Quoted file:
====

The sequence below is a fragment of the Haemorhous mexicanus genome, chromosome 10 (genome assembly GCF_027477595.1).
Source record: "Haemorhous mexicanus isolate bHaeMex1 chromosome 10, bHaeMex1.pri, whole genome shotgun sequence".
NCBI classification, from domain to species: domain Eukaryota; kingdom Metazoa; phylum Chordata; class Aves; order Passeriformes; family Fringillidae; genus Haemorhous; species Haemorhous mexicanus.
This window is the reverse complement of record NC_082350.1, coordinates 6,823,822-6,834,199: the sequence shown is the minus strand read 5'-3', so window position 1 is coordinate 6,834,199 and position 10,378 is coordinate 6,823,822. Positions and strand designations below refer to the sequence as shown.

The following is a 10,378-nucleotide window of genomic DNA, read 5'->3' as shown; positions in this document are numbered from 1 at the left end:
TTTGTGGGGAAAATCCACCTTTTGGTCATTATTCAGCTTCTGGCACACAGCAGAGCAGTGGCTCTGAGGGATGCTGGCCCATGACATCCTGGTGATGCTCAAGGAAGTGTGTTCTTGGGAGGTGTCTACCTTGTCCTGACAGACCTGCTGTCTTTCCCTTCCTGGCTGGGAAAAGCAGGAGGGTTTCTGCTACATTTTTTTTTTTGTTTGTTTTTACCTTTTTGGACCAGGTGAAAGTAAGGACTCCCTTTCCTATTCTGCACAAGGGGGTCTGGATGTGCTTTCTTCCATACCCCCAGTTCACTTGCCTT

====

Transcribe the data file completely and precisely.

The sequence below is a fragment of the Haemorhous mexicanus genome, chromosome 10 (genome assembly GCF_027477595.1).
Source record: "Haemorhous mexicanus isolate bHaeMex1 chromosome 10, bHaeMex1.pri, whole genome shotgun sequence".
NCBI classification, from domain to species: domain Eukaryota; kingdom Metazoa; phylum Chordata; class Aves; order Passeriformes; family Fringillidae; genus Haemorhous; species Haemorhous mexicanus.
This window is the reverse complement of record NC_082350.1, coordinates 6,823,822-6,834,199: the sequence shown is the minus strand read 5'-3', so window position 1 is coordinate 6,834,199 and position 10,378 is coordinate 6,823,822. Positions and strand designations below refer to the sequence as shown.

The following is a 10,378-nucleotide window of genomic DNA, read 5'->3' as shown; positions in this document are numbered from 1 at the left end:
TTTGTGGGGAAAATCCACCTTTTGGTCATTATTCAGCTTCTGGCACACAGCAGAGCAGTGGCTCTGAGGGATGCTGGCCCATGACATCCTGGTGATGCTCAAGGAAGTGTGTTCTTGGGAGGTGTCTACCTTGTCCTGACAGACCTGCTGTCTTTCCCTTCCTGGCTGGGAAAAGCAGGAGGGTTTCTGCTACATTTTTTTTTTTGTTTGTTTTTACCTTTTTGGACCAGGTGAAAGTAAGGACTCCCTTTCCTATTCTGCACAAGGGGGTCTGGATGTGCTTTCTTCCATACCCCCAGTTCACTTGCCTT